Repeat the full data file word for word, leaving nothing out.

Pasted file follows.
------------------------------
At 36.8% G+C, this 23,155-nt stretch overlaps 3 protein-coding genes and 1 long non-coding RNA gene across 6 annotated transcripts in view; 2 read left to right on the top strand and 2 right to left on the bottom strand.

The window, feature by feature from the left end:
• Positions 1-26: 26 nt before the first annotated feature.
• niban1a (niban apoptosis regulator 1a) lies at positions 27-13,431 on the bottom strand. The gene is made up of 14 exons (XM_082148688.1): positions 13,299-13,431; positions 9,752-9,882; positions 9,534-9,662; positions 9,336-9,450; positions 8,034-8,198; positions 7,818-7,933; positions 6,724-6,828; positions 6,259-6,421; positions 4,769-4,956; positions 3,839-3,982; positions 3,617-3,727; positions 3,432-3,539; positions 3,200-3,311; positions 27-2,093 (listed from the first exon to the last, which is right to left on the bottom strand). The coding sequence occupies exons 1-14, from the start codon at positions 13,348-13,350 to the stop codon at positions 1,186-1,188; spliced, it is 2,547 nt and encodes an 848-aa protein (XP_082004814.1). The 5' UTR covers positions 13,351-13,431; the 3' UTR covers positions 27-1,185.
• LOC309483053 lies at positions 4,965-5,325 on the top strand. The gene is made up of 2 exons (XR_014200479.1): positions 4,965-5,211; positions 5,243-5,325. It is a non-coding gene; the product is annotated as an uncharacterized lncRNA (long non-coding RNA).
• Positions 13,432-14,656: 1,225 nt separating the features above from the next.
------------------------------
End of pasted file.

At 36.8% G+C, this 23,155-nt stretch overlaps 3 protein-coding genes and 1 long non-coding RNA gene across 6 annotated transcripts in view; 2 read left to right on the top strand and 2 right to left on the bottom strand.

The window, feature by feature from the left end:
• Positions 1-26: 26 nt before the first annotated feature.
• niban1a (niban apoptosis regulator 1a) lies at positions 27-13,431 on the bottom strand. The gene is made up of 14 exons (XM_082148688.1): positions 13,299-13,431; positions 9,752-9,882; positions 9,534-9,662; positions 9,336-9,450; positions 8,034-8,198; positions 7,818-7,933; positions 6,724-6,828; positions 6,259-6,421; positions 4,769-4,956; positions 3,839-3,982; positions 3,617-3,727; positions 3,432-3,539; positions 3,200-3,311; positions 27-2,093 (listed from the first exon to the last, which is right to left on the bottom strand). The coding sequence occupies exons 1-14, from the start codon at positions 13,348-13,350 to the stop codon at positions 1,186-1,188; spliced, it is 2,547 nt and encodes an 848-aa protein (XP_082004814.1). The 5' UTR covers positions 13,351-13,431; the 3' UTR covers positions 27-1,185.
• LOC309483053 lies at positions 4,965-5,325 on the top strand. The gene is made up of 2 exons (XR_014200479.1): positions 4,965-5,211; positions 5,243-5,325. It is a non-coding gene; the product is annotated as an uncharacterized lncRNA (long non-coding RNA).
• Positions 13,432-14,656: 1,225 nt separating the features above from the next.